THE WINTER MONTHS ARE UPON US, and temperatures continue to drop, making many of us dread even the idea of stepping outdoors. One of the best things to do at this time of year is get lost in a good book, blankets optional. Whether you pair it with tea, coffee, or hot chocolate, lounge in bed or curl up your couch, tweet lines as you go or keep it all to yourself, a pile of great books will be your solace. As you recover from difficult conversation over the holidays and prepare yourself for the year ahead, you can dip in and out of other lives, observe predictable pitfalls, and assure yourself that you would have made better decisions. Whether you enjoy short stories, humorous essays, family sagas, or reading to learn, there’s something in this list for you.
Difficult Women by Roxane Gay
Author of Bad Feminist, a collection of essays that explore pop culture and feminism, Roxane Gay brings us a collection of short stories in her January 2017 release. It is realistic yet experimental, both in form and subject matter. The stories give a view of the world that is only held by the women who live in it, knowing that it is built to harm them. In a review for The Guardian, Claire Kohda Hazelton says of Gay’s characters: “Each possesses a strength that enables them to escape, move on or distance themselves from difficult situations.”
Buy Difficult Womenhere.
I’m Judging You: The Do-Better Manual by Luvvie Ajayi
Luvvie Ajayi, also known as Awesomely Luvvie, is a hilarious blogger, tech genius, and self-proclaimed professional shade-thrower. She brings out the best in her followers with her interactive posts that seem to beg for funny commentary. I’m Judging You: The Do-Better Manual is a humorous essay collection that pokes at our habits and consumption of popular culture and social media while discussing serious issues like racism and sexism. Shonda Rhimes positively reviewed the books, saying: “This truth-riot of a book gives us everything from hilarious lectures on the bad behavior all around us to razor sharp essays on media and culture.”
Buy I’m Judging You: The Do-Better Manual here.
My Name is Lucy Barton by Elizabeth Strout
Author of Pulitzer Prize-winning Olive Kitteridge, Elizabeth Strout delivers another story about an unlikely protagonist. Lucy has been separated from her family — a husband and two daughters — for weeks, hospitalized after an appendectomy with an undiagnosed illness. She is visited by her estranged mother who talks about the lives of people Lucy once knew. Strout weaves a story that shows the nuance in family relationships and the existence of love that is never articulated.
Buy My Name is Lucy Barton here.
Commonwealth by Ann Patchett
Commonwealth is Ann Patchett’s seventh novel, and her characters linger in the minds of anyone daring to engage them. She sets everything up perfectly, beginning with a christening party that changes the trajectory of everyone’s lives. Patchett moves us through decades, places, and characters, drawing us in by the drama she weaves, sometimes with humor. In a review for The New York Times, Curtis Sittenfeld said: “Patchett’s language is generally plain but occasionally soars satisfyingly; her observations about people and life are insightful; and her underlying tone is one of compassion and amusement.”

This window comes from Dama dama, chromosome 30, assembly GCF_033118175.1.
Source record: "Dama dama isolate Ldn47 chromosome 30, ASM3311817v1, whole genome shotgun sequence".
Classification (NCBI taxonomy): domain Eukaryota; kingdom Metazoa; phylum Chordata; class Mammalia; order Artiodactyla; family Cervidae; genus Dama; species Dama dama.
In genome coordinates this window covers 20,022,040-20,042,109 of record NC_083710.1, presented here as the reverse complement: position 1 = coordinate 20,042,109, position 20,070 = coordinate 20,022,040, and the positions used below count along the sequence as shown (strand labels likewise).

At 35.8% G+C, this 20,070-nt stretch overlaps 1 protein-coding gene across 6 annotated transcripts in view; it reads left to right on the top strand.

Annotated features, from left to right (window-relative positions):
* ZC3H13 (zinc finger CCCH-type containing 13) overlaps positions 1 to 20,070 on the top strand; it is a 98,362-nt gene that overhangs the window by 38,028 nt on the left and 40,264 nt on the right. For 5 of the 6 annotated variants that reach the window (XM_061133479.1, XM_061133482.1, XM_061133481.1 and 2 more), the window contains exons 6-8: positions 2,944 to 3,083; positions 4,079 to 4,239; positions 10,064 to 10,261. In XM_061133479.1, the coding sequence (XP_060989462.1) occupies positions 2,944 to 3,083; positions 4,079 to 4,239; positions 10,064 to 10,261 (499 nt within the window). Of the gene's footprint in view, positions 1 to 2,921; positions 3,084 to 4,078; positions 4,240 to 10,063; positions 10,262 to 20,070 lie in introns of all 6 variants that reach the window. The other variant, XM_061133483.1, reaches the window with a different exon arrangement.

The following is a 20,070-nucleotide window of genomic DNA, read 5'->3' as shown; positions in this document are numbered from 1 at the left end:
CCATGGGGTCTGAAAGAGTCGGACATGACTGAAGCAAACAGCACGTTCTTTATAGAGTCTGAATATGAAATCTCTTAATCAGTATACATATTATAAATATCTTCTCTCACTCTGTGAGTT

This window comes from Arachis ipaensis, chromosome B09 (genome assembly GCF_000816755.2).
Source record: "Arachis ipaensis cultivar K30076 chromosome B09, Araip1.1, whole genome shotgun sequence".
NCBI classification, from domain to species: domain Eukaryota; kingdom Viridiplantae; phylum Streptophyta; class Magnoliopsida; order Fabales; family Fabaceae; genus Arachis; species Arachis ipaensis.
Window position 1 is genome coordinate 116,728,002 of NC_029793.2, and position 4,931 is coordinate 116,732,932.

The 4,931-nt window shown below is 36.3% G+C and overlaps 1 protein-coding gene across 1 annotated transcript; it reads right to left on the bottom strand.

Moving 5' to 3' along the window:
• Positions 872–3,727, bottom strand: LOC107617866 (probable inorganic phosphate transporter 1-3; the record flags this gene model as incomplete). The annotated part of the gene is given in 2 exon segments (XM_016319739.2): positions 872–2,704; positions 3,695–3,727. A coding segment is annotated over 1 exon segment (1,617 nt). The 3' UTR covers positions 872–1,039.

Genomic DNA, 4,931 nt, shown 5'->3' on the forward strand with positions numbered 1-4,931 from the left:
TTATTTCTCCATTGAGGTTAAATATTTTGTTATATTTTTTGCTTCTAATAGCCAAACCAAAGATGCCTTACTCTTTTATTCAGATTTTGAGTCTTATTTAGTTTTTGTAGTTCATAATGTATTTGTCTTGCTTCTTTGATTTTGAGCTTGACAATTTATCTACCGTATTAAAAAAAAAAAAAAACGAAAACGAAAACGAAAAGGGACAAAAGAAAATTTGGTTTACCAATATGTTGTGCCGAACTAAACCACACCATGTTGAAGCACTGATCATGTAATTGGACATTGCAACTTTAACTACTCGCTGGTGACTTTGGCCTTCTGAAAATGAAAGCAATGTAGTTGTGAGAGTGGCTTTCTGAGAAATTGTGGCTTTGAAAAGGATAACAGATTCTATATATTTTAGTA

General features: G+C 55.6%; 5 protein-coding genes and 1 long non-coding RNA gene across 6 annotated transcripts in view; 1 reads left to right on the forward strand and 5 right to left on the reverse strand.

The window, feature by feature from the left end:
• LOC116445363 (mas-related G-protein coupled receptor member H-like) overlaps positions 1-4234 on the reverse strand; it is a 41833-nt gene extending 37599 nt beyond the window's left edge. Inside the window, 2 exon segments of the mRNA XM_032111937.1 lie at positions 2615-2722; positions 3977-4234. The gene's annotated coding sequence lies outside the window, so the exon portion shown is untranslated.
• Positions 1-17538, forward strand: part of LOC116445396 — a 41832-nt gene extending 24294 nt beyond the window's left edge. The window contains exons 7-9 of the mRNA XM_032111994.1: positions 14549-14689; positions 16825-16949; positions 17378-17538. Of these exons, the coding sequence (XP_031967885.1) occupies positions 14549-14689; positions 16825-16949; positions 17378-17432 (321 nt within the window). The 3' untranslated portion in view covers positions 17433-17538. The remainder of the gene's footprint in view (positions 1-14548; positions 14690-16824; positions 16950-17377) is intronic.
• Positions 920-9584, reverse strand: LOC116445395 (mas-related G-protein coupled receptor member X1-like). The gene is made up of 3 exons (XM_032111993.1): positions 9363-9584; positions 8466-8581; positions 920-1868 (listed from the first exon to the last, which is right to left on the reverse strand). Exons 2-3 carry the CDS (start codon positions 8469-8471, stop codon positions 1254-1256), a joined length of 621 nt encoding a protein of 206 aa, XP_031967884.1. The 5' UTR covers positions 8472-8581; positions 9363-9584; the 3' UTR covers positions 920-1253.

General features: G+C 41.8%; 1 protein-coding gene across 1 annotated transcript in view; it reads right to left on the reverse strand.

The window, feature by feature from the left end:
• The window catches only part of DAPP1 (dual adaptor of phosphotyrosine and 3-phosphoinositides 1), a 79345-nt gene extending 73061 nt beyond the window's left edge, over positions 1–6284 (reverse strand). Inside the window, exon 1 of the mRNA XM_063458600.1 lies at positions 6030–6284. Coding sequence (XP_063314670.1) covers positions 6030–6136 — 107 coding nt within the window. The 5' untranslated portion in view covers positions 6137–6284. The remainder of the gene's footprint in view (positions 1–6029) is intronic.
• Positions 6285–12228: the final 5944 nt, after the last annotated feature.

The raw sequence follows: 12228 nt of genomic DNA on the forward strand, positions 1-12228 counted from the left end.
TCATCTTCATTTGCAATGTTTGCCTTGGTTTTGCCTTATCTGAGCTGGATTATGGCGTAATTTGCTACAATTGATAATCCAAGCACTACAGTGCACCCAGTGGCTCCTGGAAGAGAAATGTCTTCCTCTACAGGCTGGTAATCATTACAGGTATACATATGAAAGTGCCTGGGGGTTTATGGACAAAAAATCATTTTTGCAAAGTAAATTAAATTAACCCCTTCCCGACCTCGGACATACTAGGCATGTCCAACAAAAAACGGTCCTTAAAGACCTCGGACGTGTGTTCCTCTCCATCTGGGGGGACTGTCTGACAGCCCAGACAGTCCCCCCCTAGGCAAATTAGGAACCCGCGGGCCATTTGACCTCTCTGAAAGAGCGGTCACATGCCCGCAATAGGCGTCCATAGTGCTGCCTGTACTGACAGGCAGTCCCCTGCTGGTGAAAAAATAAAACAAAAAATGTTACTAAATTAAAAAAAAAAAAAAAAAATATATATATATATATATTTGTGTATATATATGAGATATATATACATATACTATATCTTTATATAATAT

Buy Commonwealth here.
Grit: The Power of Passion and Perseverance by Angela Lee Duckworth
Psychologist Angela Lee Duckworth — whose TedTalk of the same name has been viewed over nine million times — wrote this book to zero in on the importance of grit, positioning it as the key ingredient to success. She posits that it is more vital than talent, using her own story as an example along with research conducted through her character lab. Her language is not at all technical, making it accessible to teachers, scholars, parents, coaches, and people who are generally interested in education and success.
Buy Grit: The Power of Passion and Perseverance here.
The Wangs vs. the World by Jade Chang
In her debut novel, Jade Chang tells the story of a Chinese immigrant family headed by know-it-all Charles Wang, who arrived in the U.S. after World War II with no money and built a cosmetics empire. The Wang family was wealthy until the financial market crash of 2008, so they’ve gone from rags to riches, and back to rags. Chang somehow slipps humor into the story, and allows Mandarin phrases to stand alone — no translations. In the October 2016 edition of ELLE, Lisa Shea wrote: “With mischievous, Dickensian glee, Chang’s prose power-drives the appealingly dysfunctional family, now a disgrace to the wet dream of capitalism, through their postfall paces.”
Buy The Wangs vs. the World here.
This is a small selection from scores of beautiful, funny, intriguing, disturbing books recently published. If you’ve got other great titles on your TBR (to be read) list, let us know in the comments, and don’t forget to let us know what you think when you read any or all of our recommendations.